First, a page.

So we arrive today at the second of the “moral restraints” of yoga, the niyamas. This one is Santosha, or contentment. For information on the first of the niyamas, click here. For more information on what all this is about anyway, click here.
I love this smiling picture of my beautiful friend Joy visiting NYC. While meditating with closed eyes in the park there, she was (joyfully? heh) surprised to find that all the people she could hear sounded happy.
Recently I ran into an old co-worker, who suggested that I return to work with her in order to have a more financially stable lifestyle. “You know,” I said, “I really wasn’t happy there. I’m happy now.”
I recounted the story to another friend, who said to me, thoughtfully: “Are you happy now?”
This was sort of the conversational equivalent of running into an invisible wall. I stopped short and thought. Am I happy, really? Well, actually, in the past few weeks, I haven’t been acting very “happy.” I’ve been quite worried about some stuff, and I’ve forgotten to appreciate the things that are so very wonderful about my life (and there are quite a few).
Nischala Joy Devi, in her book The Secret Power of Yoga, says, “Some of us are open naturally to joy, while others need to cultivate it more carefully.” I am the latter. Whether it is chemical or conditional, my default response over the course of my life has been to see the glass as half-empty. I’ve come to believe that this is not a terrible thing- it’s something to live with, like having a birthmark, or being right-handed. Like many others, I just have a natural tendency to dwell on the shadow side of life a little more heavily. My yoga and meditation practices work to create new thought patterns that are more positive, but 30+ years of conditioning are a lot to overcome. So it’s not always a picnic, but I work with it.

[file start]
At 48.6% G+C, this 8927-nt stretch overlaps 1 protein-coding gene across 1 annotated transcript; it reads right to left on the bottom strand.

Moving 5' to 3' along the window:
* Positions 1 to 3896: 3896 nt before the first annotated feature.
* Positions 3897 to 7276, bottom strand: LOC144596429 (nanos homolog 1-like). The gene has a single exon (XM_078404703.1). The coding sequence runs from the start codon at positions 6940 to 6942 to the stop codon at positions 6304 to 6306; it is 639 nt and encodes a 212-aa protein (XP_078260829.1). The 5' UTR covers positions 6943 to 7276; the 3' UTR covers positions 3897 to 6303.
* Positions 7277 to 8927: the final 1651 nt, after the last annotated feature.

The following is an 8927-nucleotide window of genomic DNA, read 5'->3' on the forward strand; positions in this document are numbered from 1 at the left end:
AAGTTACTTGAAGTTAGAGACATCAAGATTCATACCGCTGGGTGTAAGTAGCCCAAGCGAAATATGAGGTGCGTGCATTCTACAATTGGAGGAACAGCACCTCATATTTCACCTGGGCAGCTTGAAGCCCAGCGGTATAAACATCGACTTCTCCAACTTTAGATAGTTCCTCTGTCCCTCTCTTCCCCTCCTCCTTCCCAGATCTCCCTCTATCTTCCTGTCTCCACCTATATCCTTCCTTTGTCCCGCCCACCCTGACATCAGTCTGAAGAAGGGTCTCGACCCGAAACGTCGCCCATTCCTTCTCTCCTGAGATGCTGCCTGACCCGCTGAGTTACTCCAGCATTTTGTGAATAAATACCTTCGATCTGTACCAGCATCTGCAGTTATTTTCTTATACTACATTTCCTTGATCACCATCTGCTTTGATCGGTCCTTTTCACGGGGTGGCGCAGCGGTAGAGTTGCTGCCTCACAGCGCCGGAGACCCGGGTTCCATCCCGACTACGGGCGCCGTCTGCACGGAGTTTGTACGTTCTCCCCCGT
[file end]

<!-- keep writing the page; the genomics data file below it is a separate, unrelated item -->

Santosha, the second of Patanjali’s Niyamas, or moral observances, asks that we observe contentment:
When at peace and content with oneself and others (Santosha), supreme joy is celebrated. -Yoga Sutras 11.42
When I find myself slipping into old patterns of depression, anxiety, self-doubt and worry, I am generally subscribing to the belief system that if something were just different in my life, I could be happy. Past experience (and logic) tell me that this is not true. Relying on external objects or experiences for fulfillment can only lead to more suffering, since they are temporary. Instead, in Santosha, I practice remembering that everything is basically okay already. Even when the circumstances aren’t what I would like.
In true freedom and happiness we like whatever we do, but we do not always do whatever we like. -Swami Nirmalananda
This might be a challenge to buy into, but I believe that it is perhaps the most important thing I can do at this stage in my life. The Dalai Lama suggests in his work The Art of Happiness that not only is it nicer to be happy, but that it is an ethical obligation! When I consider how much nicer I am to be around when I am happy- how much more present, loving, kind and compassionate I am for my students, my family and friends, and even strangers, it is selfish NOT to strive for contentment, joy, and happiness.
Seeing Santosha as an unselfish practice is what makes it work for me. Victor Frankl, a Jewish psychiatrist imprisoned by the Nazis in WWII, said “Man is ready and willing to shoulder any suffering as soon and as long as he can see meaning in it.” This really resounds with me. Yes. I can take on this work of cultivating happiness, the pain of challenging situations, with gratitude when I remember that doing so is for a greater good.
I am at my weakest state, mentally and emotionally, late at night and first thing in the morning. Sometimes I wake up feeling pretty unhappy. For the last month, as I wake up, I’ve made my first thoughts the following:
- I have important work to do that helps others
- I cannot do this work, I cannot help others, while I am caught up in despair
- My time is limited and I will do my best not to waste it wallowing in unhappiness
To return to the question at the beginning of this post- Am I really happy now? The answer, my friends, is yes. Do I always remember that I am happy? That’s the trick, isn’t it? No. But I know the work I need to do and I am committed to finding my way to a more stable state of Santosha. Then, perhaps, the real (more interesting) work can begin.
A poem for you:
Like Barley Bending, by Sara Teasdale
Like barley bending
In low fields by the sea,
Singing in hard wind
Like barley bending
And rising again,
So would I, unbroken
Rise from pain;
So would I softly,
Day long, night long,
Change my sorrow